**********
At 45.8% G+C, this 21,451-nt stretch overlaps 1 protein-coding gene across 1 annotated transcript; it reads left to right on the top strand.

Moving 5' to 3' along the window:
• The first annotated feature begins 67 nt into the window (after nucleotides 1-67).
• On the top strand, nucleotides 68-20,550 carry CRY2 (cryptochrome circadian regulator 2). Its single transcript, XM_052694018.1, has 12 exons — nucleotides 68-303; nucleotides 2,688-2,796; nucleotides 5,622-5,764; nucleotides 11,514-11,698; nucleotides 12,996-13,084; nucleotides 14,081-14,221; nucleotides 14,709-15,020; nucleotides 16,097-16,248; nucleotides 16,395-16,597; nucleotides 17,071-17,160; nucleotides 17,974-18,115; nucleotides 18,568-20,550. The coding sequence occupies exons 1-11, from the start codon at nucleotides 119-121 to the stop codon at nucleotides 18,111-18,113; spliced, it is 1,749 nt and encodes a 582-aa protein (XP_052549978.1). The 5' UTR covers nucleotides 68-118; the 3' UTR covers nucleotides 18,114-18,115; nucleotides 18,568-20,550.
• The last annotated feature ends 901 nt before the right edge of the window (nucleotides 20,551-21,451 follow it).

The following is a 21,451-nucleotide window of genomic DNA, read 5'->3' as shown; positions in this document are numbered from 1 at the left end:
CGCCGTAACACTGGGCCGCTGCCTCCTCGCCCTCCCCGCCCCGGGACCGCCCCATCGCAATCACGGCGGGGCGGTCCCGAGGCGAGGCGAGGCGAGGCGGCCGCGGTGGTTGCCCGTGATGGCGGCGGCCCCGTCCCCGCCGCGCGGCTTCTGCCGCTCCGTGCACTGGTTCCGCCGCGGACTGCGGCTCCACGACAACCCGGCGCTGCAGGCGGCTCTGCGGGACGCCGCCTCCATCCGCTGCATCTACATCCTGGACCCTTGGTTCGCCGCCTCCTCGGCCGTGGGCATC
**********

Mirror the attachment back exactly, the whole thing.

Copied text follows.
At 45.8% G+C, this 21,451-nt stretch overlaps 1 protein-coding gene across 1 annotated transcript; it reads left to right on the top strand.

Moving 5' to 3' along the window:
• The first annotated feature begins 67 nt into the window (after nucleotides 1-67).
• On the top strand, nucleotides 68-20,550 carry CRY2 (cryptochrome circadian regulator 2). Its single transcript, XM_052694018.1, has 12 exons — nucleotides 68-303; nucleotides 2,688-2,796; nucleotides 5,622-5,764; nucleotides 11,514-11,698; nucleotides 12,996-13,084; nucleotides 14,081-14,221; nucleotides 14,709-15,020; nucleotides 16,097-16,248; nucleotides 16,395-16,597; nucleotides 17,071-17,160; nucleotides 17,974-18,115; nucleotides 18,568-20,550. The coding sequence occupies exons 1-11, from the start codon at nucleotides 119-121 to the stop codon at nucleotides 18,111-18,113; spliced, it is 1,749 nt and encodes a 582-aa protein (XP_052549978.1). The 5' UTR covers nucleotides 68-118; the 3' UTR covers nucleotides 18,114-18,115; nucleotides 18,568-20,550.
• The last annotated feature ends 901 nt before the right edge of the window (nucleotides 20,551-21,451 follow it).

The following is a 21,451-nucleotide window of genomic DNA, read 5'->3' as shown; positions in this document are numbered from 1 at the left end:
CGCCGTAACACTGGGCCGCTGCCTCCTCGCCCTCCCCGCCCCGGGACCGCCCCATCGCAATCACGGCGGGGCGGTCCCGAGGCGAGGCGAGGCGAGGCGGCCGCGGTGGTTGCCCGTGATGGCGGCGGCCCCGTCCCCGCCGCGCGGCTTCTGCCGCTCCGTGCACTGGTTCCGCCGCGGACTGCGGCTCCACGACAACCCGGCGCTGCAGGCGGCTCTGCGGGACGCCGCCTCCATCCGCTGCATCTACATCCTGGACCCTTGGTTCGCCGCCTCCTCGGCCGTGGGCATC